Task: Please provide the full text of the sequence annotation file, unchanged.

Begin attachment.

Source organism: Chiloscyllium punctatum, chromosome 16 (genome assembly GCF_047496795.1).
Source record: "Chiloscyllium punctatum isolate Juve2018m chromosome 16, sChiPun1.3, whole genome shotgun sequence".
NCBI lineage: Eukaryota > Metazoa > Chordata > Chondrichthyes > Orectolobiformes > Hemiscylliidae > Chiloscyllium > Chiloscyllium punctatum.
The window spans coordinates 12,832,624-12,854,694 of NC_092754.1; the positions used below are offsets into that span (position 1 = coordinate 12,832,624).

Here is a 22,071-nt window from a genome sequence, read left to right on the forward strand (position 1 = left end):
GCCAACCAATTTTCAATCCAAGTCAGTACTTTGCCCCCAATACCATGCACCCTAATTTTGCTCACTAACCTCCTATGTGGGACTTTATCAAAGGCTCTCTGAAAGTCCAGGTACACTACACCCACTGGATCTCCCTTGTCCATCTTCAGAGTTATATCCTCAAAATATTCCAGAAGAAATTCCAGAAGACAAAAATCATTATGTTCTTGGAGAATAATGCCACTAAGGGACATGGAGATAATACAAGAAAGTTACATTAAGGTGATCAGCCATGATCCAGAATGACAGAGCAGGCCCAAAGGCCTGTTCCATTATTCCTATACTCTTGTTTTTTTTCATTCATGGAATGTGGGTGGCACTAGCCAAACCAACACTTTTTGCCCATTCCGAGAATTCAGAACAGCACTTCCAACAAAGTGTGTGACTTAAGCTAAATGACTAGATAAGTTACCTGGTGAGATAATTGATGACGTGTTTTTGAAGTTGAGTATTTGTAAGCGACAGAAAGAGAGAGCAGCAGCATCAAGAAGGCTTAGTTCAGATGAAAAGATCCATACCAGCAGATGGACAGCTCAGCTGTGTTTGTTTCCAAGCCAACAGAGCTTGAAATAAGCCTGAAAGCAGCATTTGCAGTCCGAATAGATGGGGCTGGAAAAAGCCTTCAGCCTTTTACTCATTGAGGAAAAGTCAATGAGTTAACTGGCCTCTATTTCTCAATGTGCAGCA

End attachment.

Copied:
Source organism: Chiloscyllium punctatum, chromosome 16 (genome assembly GCF_047496795.1).
Source record: "Chiloscyllium punctatum isolate Juve2018m chromosome 16, sChiPun1.3, whole genome shotgun sequence".
NCBI lineage: Eukaryota > Metazoa > Chordata > Chondrichthyes > Orectolobiformes > Hemiscylliidae > Chiloscyllium > Chiloscyllium punctatum.
The window spans coordinates 12,832,624-12,854,694 of NC_092754.1; the positions used below are offsets into that span (position 1 = coordinate 12,832,624).

Here is a 22,071-nt window from a genome sequence, read left to right on the forward strand (position 1 = left end):
GCCAACCAATTTTCAATCCAAGTCAGTACTTTGCCCCCAATACCATGCACCCTAATTTTGCTCACTAACCTCCTATGTGGGACTTTATCAAAGGCTCTCTGAAAGTCCAGGTACACTACACCCACTGGATCTCCCTTGTCCATCTTCAGAGTTATATCCTCAAAATATTCCAGAAGAAATTCCAGAAGACAAAAATCATTATGTTCTTGGAGAATAATGCCACTAAGGGACATGGAGATAATACAAGAAAGTTACATTAAGGTGATCAGCCATGATCCAGAATGACAGAGCAGGCCCAAAGGCCTGTTCCATTATTCCTATACTCTTGTTTTTTTTCATTCATGGAATGTGGGTGGCACTAGCCAAACCAACACTTTTTGCCCATTCCGAGAATTCAGAACAGCACTTCCAACAAAGTGTGTGACTTAAGCTAAATGACTAGATAAGTTACCTGGTGAGATAATTGATGACGTGTTTTTGAAGTTGAGTATTTGTAAGCGACAGAAAGAGAGAGCAGCAGCATCAAGAAGGCTTAGTTCAGATGAAAAGATCCATACCAGCAGATGGACAGCTCAGCTGTGTTTGTTTCCAAGCCAACAGAGCTTGAAATAAGCCTGAAAGCAGCATTTGCAGTCCGAATAGATGGGGCTGGAAAAAGCCTTCAGCCTTTTACTCATTGAGGAAAAGTCAATGAGTTAACTGGCCTCTATTTCTCAATGTGCAGCA